Can cities say no to pipelines?

Julius Melnitzer

For all the political noise coming from municipalities and provinces in opposition to various pipeline projects, in reality they may lack any legal leverage to stop the projects or insist on conditions.

“The feds pretty well have exclusive jurisdiction over pipelines,” says constitutional law professor Dwight Newman of the University of Saskatchewan. “The case law has long been clear that provinces cannot exercise their jurisdiction in ways that interfere with interprovincial transportation, including pipelines, so the final decision on projects like Energy East rests with Ottawa.”

Montreal mayor Dennis Coderre has been particularly vocal in his opposition to Energy East, which would transport 1.1 million barrels of oil a day from Alberta and Saskatchewan through Quebec and New Brunswick for shipment overseas. Environmentalists are concerned about spills and about the impact of the pipeline on Canada’s greenhouse gas emissions.

For its part, the City of Burnaby went beyond vocal a few years ago when it denied Trans Mountain Pipeline ULC access to city-owned lands to complete studies ordered by the National Energy Board. Burnaby argued that Trans Mountain’s access would offend municipal bylaws.

TMP successfully obtained an order from the NEB permitting access to Burnaby’s territory. The board concluded that preventing access for work related to pipeline routing is contrary to the National Energy Board Act. It reasoned that, under the doctrine of “paramountcy,” the municipal bylaws were inoperative to the extent they conflicted with federal jurisdiction.

Burnaby sought to have the Federal Court of Appeal review the order. The FCA refused, giving no reasons. But there are dissenters from this view. They maintain that recent jurisprudence has limited the doctrine of “interjurisdictional immunity.”

Under that doctrine, provincial laws — and by implication, municipal laws, which are creatures of provincial statutes — were inapplicable to federal undertakings if they affected an essential part of a federal undertaking. But in 2007, the Supreme Court of Canada set out a stricter test: it ruled that provincial legislation applied to federal undertakings unless they impaired the undertaking’s vital or essential parts.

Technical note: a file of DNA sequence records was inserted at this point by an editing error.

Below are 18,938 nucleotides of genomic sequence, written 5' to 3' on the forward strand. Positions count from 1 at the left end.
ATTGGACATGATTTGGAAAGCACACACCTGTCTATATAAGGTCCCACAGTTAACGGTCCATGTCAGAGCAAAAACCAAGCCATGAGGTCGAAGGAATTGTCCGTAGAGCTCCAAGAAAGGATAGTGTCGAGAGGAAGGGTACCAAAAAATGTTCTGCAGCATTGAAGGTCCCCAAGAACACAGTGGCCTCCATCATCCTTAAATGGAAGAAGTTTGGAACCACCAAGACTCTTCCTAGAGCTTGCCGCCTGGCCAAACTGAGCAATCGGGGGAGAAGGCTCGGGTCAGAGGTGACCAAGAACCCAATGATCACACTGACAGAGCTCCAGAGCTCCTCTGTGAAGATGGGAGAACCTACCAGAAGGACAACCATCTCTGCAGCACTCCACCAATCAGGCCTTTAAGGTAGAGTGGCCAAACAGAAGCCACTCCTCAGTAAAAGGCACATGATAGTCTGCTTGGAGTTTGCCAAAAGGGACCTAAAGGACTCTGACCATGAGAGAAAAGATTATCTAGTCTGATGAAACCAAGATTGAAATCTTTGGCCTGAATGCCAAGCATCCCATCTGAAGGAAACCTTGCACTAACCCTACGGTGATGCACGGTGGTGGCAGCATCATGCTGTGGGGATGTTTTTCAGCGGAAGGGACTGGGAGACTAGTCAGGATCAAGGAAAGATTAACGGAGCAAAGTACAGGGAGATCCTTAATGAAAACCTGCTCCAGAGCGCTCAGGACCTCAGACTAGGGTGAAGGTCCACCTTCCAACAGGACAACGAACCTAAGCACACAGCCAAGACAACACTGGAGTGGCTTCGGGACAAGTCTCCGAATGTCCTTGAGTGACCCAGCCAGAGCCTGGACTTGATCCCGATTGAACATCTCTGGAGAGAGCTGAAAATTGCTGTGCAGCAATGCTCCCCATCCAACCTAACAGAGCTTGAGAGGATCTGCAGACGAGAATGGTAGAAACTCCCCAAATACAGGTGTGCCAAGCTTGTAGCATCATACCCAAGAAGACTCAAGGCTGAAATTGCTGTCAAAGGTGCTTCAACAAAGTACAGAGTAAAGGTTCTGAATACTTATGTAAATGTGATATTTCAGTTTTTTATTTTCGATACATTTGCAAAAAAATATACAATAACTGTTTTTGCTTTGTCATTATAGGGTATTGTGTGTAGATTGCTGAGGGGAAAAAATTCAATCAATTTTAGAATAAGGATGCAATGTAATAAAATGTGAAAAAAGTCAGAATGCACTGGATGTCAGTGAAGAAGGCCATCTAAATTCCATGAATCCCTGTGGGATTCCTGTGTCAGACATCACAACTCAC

Writing in the Vancouver Sun, constitutional law professor David Robitaille of the University of Ottawa argues that it is now simplistic to say, as Newman suggests, that provincial legislation that interferes with federal jurisdiction is inapplicable.

“Federal power must be impaired by the interference,” Robitaille writes. “The Supreme Court has established that impairment occurs where the federal power is ‘seriously or significantly trammeled’ by a provincial law.”

The upshot, Robitaille concludes, is that while provinces cannot prevent the passage of interprovincial pipelines on their territory, they can impose conditions on interprovincial companies to protect the environment and the health and safety of communities.

In support of Robitaille’s reasoning, Eric Richer La Flèche of Stikeman Elliott LLP in Montreal points to a recent decision of the British Columbia Supreme Court in a case known as “Coastal Nations” involving the Northern Gateway Project.

“Coastal Nations suggests that the provinces can impose conditions on pipeline projects,” he says.

The case arose when the provincial government tried to delegate its responsibility to issue an environmental certificate to the federal government, on the grounds that the NGP was a federal undertaking.

The court ruled that the province could not do so. While acknowledging that “the province cannot go so far as to refuse to issue a certificate and attempt to block the project from proceeding,” it was premature to decide any constitutional issue before the decision on the certificate was made, the judge held.

The case is under appeal. If upheld it could mean that interprovincial projects would require separate decision-making processes by each province, creating a very burdensome regulatory regime that could produce a host of different conditions from the various provincial regulators.

Newman agrees that the courts have recently provided more latitude for provincial legislation to co-exist with federal legislation, but insists that these cases have not changed his view on the constitutional issues.

“I agree that Coastal Nations does tend to support Robitaille’s argument, but I think the case is an outlier and will be overturned on appeal,” he says.

Meanwhile, so far as Energy East is concerned, it seems that cooler heads are prevailing: the Quebec government recently allowed TransCanada to produce an impact study of the pipeline in just six weeks without necessarily having to address concerns raised during an earlier round of provincial environmental hearings. For two years, the company had refused to provide an environmental impact assessment for the province on the grounds that federal jurisdiction prevailed.

Photo: Daryl Dyck, Canadian Press